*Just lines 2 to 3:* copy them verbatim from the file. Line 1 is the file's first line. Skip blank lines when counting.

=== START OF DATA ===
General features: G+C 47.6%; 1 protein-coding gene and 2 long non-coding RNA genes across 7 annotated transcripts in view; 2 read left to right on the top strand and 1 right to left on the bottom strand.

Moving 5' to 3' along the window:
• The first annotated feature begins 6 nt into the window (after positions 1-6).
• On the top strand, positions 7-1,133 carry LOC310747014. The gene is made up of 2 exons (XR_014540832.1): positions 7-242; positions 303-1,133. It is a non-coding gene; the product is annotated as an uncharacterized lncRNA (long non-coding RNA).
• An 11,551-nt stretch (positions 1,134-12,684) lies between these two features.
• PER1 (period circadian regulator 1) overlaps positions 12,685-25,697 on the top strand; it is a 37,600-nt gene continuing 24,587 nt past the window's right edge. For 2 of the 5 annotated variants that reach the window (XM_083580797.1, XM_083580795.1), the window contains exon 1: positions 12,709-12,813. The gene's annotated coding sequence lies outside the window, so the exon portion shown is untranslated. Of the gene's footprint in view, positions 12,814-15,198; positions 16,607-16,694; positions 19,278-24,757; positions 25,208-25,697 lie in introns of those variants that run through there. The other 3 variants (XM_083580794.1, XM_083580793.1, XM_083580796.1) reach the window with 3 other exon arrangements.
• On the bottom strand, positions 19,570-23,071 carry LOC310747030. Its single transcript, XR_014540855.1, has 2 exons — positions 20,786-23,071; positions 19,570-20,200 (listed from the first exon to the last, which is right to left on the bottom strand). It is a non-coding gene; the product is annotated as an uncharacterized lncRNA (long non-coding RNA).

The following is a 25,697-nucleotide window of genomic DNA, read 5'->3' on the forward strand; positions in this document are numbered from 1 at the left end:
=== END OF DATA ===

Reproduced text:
Moving 5' to 3' along the window:
• The first annotated feature begins 6 nt into the window (after positions 1-6).